Women’s Lives in

Ancient Greece

Veronica Diaz-Reinhagen

From Myth to History

Professor Celeste Lovette Guichard

By and large, Greek women have been regarded as inferior and given fewer opportunities than men throughout history.  However, it would be a mistake to generalize about their lives in Ancient Greece.  While women were, in fact, considered less worthy than men in their treatment and status; prospects were far from the same in all Greek territories.  Furthermore, their legal, economic and social status also varied from one historical age to another.  

To construct a realistic judgment about what women’s lives might have been like is extremely complex. The surviving evidence is not only incomplete; but also generally from Athenian sources only.  Since Athens was one of the biggest and most influential cities, early modern scholars assumed that it was safe to use its traditions as an all-purpose model of social behavior.  Based on this approach, the lives of Greek women in most city-states would have been very similar to those of the Athenians.  In opposition, the customs of Spartans were considered odd and bizarre.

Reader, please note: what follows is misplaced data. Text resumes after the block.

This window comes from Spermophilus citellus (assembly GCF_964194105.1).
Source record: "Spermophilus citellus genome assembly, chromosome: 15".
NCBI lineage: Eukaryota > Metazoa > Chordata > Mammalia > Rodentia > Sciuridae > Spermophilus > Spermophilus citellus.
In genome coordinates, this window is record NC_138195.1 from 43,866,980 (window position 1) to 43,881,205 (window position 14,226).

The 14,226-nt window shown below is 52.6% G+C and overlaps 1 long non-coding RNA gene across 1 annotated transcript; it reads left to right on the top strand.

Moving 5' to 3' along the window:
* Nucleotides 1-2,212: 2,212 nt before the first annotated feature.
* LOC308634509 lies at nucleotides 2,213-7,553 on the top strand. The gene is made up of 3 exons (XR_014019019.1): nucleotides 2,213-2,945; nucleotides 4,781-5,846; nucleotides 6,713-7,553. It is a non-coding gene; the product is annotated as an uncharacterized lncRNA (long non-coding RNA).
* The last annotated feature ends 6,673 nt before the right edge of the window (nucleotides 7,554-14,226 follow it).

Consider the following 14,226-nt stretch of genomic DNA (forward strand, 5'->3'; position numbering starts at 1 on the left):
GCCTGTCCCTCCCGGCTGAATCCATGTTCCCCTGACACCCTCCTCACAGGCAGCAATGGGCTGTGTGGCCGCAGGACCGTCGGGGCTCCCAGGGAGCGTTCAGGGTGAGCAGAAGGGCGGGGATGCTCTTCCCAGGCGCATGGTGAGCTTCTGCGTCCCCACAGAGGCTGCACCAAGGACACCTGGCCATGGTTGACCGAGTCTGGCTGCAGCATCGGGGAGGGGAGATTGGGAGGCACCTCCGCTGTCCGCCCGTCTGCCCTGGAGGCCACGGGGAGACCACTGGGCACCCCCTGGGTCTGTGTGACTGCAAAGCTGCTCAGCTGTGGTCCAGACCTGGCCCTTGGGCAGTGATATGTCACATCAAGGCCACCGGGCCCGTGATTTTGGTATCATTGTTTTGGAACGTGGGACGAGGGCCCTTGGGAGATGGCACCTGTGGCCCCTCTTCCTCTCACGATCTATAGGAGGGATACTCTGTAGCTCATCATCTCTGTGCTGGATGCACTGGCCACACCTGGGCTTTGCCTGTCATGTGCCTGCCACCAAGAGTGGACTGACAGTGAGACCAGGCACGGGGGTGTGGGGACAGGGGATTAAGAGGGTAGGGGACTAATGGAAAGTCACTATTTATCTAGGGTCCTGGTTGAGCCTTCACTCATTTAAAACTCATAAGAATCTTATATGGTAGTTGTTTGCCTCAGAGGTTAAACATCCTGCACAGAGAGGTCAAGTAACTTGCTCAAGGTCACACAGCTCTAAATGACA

Later research, however, looks at the above position quite skeptically and feels that while Spartans were; in fact, more liberal and treated their women relatively better, the Athenians were uncommonly conservative and restrictive in their ways.  Hence, it is believed that other territories would have fallen somewhere in between, with respect to their own treatment of women.